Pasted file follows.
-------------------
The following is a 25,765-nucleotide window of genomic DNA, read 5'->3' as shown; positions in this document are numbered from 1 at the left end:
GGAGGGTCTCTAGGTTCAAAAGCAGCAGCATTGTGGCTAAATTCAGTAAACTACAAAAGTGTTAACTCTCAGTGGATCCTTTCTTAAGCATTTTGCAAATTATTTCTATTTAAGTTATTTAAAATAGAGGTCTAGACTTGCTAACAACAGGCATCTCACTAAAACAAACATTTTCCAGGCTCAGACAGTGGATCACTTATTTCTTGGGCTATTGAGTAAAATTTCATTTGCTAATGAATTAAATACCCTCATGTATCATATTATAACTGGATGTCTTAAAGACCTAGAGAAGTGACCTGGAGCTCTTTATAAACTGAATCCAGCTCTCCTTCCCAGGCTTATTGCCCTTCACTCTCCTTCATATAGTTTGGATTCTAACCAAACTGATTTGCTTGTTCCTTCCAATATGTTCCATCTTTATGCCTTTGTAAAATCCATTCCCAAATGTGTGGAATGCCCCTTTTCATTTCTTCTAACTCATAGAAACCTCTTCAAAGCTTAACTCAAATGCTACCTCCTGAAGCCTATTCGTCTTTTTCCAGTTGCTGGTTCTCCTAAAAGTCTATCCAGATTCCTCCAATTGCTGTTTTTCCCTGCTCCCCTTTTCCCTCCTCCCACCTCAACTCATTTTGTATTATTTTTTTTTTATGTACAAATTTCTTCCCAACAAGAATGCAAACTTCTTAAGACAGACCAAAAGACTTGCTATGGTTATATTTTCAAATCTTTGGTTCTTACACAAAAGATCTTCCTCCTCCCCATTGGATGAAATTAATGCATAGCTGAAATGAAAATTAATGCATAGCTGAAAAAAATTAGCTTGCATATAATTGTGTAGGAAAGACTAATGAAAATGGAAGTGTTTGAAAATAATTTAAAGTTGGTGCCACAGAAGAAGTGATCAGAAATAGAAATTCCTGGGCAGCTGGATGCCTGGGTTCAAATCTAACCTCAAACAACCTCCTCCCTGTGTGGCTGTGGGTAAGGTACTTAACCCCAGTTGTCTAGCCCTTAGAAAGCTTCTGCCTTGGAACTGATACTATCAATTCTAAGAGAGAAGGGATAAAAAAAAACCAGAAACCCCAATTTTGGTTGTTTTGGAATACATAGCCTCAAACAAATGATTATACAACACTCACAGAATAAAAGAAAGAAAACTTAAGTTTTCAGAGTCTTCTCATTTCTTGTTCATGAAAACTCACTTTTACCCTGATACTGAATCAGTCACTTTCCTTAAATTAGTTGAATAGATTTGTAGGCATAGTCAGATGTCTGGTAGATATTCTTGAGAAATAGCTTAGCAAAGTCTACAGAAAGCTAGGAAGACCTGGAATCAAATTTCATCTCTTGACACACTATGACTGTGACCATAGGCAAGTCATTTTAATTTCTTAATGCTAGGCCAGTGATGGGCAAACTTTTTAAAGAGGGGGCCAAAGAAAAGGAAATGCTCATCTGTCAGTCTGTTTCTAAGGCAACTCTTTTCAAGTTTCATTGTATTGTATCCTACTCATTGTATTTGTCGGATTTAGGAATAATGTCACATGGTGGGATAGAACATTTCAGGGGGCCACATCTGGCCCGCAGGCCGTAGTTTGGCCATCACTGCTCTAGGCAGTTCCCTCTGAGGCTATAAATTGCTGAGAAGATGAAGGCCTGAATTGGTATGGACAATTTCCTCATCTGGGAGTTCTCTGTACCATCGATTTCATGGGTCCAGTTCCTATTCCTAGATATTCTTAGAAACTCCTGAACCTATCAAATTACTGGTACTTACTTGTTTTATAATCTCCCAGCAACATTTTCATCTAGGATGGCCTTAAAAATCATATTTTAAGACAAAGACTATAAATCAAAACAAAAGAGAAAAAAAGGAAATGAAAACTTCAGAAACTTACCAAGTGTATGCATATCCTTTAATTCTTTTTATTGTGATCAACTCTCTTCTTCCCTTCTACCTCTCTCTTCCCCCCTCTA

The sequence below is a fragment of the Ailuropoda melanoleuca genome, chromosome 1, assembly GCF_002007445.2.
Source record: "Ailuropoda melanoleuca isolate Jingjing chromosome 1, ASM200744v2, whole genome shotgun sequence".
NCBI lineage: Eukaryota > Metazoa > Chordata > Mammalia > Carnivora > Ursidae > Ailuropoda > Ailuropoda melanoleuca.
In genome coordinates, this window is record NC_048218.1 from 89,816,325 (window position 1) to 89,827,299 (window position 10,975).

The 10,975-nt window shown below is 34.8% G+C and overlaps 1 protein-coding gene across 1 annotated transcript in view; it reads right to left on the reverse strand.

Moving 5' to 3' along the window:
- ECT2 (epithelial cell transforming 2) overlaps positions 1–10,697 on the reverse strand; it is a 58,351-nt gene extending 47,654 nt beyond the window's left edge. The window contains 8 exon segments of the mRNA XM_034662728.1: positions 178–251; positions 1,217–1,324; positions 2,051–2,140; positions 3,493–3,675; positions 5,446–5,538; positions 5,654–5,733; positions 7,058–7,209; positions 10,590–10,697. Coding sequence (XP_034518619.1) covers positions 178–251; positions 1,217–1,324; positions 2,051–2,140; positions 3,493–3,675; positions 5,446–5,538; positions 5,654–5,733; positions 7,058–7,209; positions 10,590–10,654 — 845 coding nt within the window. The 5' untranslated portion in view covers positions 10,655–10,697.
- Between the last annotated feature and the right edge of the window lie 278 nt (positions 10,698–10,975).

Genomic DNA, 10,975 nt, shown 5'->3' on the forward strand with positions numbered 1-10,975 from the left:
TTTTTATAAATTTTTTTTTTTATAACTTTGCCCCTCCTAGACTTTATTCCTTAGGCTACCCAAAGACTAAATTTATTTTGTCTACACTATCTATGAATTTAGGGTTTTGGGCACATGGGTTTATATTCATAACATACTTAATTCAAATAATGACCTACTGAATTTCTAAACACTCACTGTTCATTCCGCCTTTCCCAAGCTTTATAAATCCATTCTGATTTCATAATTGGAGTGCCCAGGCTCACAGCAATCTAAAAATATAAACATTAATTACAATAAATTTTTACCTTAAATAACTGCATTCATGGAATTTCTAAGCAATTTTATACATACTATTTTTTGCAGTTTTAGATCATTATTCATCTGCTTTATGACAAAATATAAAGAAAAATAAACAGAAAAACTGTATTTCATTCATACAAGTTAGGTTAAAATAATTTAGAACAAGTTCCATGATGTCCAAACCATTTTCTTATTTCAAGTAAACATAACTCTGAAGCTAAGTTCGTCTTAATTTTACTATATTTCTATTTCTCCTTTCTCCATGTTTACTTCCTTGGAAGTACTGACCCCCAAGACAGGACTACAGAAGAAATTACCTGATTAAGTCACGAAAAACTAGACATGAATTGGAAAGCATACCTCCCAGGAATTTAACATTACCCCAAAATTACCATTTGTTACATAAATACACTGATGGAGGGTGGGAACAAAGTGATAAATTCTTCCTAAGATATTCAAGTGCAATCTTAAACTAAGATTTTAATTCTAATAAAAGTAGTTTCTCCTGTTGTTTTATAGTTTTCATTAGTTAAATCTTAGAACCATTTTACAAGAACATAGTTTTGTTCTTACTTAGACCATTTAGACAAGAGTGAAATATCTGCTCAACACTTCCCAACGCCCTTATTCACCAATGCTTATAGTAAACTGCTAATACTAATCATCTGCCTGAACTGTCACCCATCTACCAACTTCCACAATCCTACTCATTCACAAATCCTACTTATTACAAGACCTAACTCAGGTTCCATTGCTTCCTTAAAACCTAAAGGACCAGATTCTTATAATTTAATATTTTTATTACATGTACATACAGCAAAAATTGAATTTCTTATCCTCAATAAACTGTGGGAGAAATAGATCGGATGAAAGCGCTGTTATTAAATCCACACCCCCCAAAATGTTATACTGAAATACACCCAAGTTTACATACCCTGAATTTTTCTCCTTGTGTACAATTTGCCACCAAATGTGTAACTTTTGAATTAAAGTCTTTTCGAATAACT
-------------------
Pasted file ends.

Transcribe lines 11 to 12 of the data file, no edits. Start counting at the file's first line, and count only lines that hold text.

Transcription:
Genomic DNA, 10,975 nt, shown 5'->3' on the forward strand with positions numbered 1-10,975 from the left:
TTTTTATAAATTTTTTTTTTTATAACTTTGCCCCTCCTAGACTTTATTCCTTAGGCTACCCAAAGACTAAATTTATTTTGTCTACACTATCTATGAATTTAGGGTTTTGGGCACATGGGTTTATATTCATAACATACTTAATTCAAATAATGACCTACTGAATTTCTAAACACTCACTGTTCATTCCGCCTTTCCCAAGCTTTATAAATCCATTCTGATTTCATAATTGGAGTGCCCAGGCTCACAGCAATCTAAAAATATAAACATTAATTACAATAAATTTTTACCTTAAATAACTGCATTCATGGAATTTCTAAGCAATTTTATACATACTATTTTTTGCAGTTTTAGATCATTATTCATCTGCTTTATGACAAAATATAAAGAAAAATAAACAGAAAAACTGTATTTCATTCATACAAGTTAGGTTAAAATAATTTAGAACAAGTTCCATGATGTCCAAACCATTTTCTTATTTCAAGTAAACATAACTCTGAAGCTAAGTTCGTCTTAATTTTACTATATTTCTATTTCTCCTTTCTCCATGTTTACTTCCTTGGAAGTACTGACCCCCAAGACAGGACTACAGAAGAAATTACCTGATTAAGTCACGAAAAACTAGACATGAATTGGAAAGCATACCTCCCAGGAATTTAACATTACCCCAAAATTACCATTTGTTACATAAATACACTGATGGAGGGTGGGAACAAAGTGATAAATTCTTCCTAAGATATTCAAGTGCAATCTTAAACTAAGATTTTAATTCTAATAAAAGTAGTTTCTCCTGTTGTTTTATAGTTTTCATTAGTTAAATCTTAGAACCATTTTACAAGAACATAGTTTTGTTCTTACTTAGACCATTTAGACAAGAGTGAAATATCTGCTCAACACTTCCCAACGCCCTTATTCACCAATGCTTATAGTAAACTGCTAATACTAATCATCTGCCTGAACTGTCACCCATCTACCAACTTCCACAATCCTACTCATTCACAAATCCTACTTATTACAAGACCTAACTCAGGTTCCATTGCTTCCTTAAAACCTAAAGGACCAGATTCTTATAATTTAATATTTTTATTACATGTACATACAGCAAAAATTGAATTTCTTATCCTCAATAAACTGTGGGAGAAATAGATCGGATGAAAGCGCTGTTATTAAATCCACACCCCCCAAAATGTTATACTGAAATACACCCAAGTTTACATACCCTGAATTTTTCTCCTTGTGTACAATTTGCCACCAAATGTGTAACTTTTGAATTAAAGTCTTTTCGAATAACT